S the warm August days came,
The more he thought about it the more he squirmed, until
suddenly he heard a faint little sound, too faint for larger
people to hear, and found a tiny slit in the wall of his
chrysalis. It was such a dainty green chrysalis with white
wrinkles, that it seemed almost a pity to have it break.
Still it had held him for eight days already and that was as
long as any of his family ever hung in the chrysalis, so it
was quite time for it to be torn open and left empty.
Poor Mr. Butterfly! He found his wings
so wet and crinkled
that they wouldn't work at all, so he had to sit quietly in
the sunshine all day drying them. And just as they got big,
and smooth, and dry, it grew dark, and
The next morning, bright and early, he flew away to visit
the flowers. First, he stopped to see the Daisies by the
roadside. They were all dancing in the wind, and their
bright faces looked as cheerful as anyone could wish. They
were glad to see
The Daisies smiled and nodded to each other, saying, "This is the kind of place we were made for, that's all."
Mr. Butterfly shook his head very doubtfully, and then bade
them a polite
The Cardinals are a very stately family, as everybody knows.
They hold their heads very high, and never make deep bows,
even to the wind, but for all that they are a very pleasant
family to meet. They gave
"It is a delightful place to grow," said they.
"But the Daisies always do choose such places," said the Cardinals.
"And your family," said Mr. Butterfly, "have lived so long in wet places that it is a wonder you are alive. Your color is good, but to stand with one's roots in water all the time! It is shocking."
"Cardinals and Butterflies live differently," said the
Mr. Butterfly left the river and flew over to the woods. He was very much out of patience. He was so angry that his feelers quivered, and now you know how angry he must have been. He knew that the Violets were a very agreeable family, who never put on airs, so he went at once to them.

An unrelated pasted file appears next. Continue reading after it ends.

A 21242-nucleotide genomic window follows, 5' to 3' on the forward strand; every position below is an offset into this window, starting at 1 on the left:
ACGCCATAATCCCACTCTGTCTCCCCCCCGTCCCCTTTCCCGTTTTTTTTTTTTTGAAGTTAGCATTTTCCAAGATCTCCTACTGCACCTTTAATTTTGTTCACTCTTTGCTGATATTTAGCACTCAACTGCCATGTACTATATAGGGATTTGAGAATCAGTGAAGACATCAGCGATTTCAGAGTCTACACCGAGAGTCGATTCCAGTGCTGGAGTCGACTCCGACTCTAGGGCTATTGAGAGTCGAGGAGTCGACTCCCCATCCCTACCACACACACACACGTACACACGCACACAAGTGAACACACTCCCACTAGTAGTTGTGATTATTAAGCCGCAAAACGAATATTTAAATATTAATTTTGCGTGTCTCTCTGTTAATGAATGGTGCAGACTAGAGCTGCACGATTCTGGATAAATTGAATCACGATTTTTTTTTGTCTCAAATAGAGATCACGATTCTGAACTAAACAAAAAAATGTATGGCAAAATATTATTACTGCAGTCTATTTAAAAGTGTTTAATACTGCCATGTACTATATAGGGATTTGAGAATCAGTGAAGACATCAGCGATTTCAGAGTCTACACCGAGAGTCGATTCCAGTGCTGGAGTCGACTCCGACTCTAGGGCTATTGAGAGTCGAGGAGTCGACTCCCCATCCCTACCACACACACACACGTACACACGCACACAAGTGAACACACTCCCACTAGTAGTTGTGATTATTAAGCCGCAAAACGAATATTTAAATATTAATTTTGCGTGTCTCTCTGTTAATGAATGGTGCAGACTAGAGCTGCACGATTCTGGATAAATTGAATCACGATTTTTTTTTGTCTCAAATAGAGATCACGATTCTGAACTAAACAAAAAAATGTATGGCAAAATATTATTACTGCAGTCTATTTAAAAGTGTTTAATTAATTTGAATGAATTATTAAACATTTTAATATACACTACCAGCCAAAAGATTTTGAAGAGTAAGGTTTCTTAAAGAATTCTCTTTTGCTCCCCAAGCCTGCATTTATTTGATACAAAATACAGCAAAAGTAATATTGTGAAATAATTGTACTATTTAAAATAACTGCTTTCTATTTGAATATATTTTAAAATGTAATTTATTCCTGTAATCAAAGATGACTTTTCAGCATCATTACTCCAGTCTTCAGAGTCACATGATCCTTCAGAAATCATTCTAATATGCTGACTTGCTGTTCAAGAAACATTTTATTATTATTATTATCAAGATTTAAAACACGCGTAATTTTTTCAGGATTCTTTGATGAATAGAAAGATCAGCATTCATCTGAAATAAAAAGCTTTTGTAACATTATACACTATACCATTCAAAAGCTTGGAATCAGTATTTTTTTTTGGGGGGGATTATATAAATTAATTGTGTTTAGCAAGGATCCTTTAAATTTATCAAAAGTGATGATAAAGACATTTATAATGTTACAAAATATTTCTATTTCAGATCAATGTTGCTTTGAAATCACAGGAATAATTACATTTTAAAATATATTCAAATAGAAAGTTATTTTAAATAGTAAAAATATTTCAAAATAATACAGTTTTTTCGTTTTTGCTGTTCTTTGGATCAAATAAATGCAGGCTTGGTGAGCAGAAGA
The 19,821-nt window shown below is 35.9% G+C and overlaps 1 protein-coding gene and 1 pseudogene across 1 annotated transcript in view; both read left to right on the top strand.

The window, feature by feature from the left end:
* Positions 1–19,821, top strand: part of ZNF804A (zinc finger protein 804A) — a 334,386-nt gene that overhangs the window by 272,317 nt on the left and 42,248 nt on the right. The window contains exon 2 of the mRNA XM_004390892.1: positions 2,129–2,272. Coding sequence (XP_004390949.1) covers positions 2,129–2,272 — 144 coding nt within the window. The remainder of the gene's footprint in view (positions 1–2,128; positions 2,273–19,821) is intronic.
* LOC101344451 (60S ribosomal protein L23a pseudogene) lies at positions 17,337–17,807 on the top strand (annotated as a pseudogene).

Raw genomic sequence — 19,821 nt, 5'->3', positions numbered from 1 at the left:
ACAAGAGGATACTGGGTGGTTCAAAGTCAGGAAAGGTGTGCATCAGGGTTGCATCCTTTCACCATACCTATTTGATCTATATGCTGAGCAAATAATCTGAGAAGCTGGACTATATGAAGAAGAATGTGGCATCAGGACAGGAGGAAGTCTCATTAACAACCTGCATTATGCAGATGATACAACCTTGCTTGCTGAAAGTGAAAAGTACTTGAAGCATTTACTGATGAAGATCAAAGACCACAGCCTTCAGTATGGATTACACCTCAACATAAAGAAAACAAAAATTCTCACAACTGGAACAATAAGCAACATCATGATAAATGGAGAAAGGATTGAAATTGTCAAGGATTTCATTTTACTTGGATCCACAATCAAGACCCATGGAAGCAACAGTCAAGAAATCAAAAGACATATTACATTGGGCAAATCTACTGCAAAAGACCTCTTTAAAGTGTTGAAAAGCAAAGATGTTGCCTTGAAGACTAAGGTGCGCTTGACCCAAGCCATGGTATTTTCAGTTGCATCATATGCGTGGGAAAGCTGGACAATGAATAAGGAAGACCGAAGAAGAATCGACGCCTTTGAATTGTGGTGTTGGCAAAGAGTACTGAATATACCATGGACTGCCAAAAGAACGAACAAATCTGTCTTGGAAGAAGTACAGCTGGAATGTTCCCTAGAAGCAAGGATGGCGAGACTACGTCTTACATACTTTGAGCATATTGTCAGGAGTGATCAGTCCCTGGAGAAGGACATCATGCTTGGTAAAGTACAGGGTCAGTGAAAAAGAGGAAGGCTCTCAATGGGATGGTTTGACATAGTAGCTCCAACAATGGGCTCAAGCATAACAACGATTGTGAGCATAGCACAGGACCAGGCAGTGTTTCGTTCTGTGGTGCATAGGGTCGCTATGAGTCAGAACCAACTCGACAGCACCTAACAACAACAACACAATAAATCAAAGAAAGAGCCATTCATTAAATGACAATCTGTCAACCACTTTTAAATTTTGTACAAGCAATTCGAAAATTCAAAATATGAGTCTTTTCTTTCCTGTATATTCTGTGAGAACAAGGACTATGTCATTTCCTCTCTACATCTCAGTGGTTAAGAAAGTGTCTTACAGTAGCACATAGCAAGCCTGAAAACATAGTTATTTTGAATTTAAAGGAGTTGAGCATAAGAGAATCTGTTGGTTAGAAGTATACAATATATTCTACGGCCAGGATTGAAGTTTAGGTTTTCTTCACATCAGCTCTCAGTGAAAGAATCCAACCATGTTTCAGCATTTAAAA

He had barely said
"To think," he said, "what notions some flowers have! Now you have a pleasant home here in the edge of the woods. I have been telling the Daisies and the Cardinals that they should grow in such a place, but they wouldn't listen to me. The Daisies were quite uppish about it, and the Cardinals were very stiff."
"My dear friend," answered a Violet, "they could never live if they moved up into our neighborhood. Every flower has his own place in this world, and is happiest in that place. Everything has its own place and its own work, and every flower that is wise will stay in the place for which it was intended. You were exceedingly kind to want to help the flowers, but suppose they had been telling you what to do. Suppose the Cardinals had told you that flying around was not good for your health, and that to be truly well you ought to grow planted with your legs in the mud and water."
"Oh!" said Mr. Butterfly, "Oh! I never thought of that. Perhaps Butterflies don't know everything."
"No," said the Violet, "they don't know everything, and you haven't been out of your chrysalis very long. But those who are ready to learn can always find someone to tell them. Won't you eat some honey?"
And Mr. Butterfly sipped honey and was happy.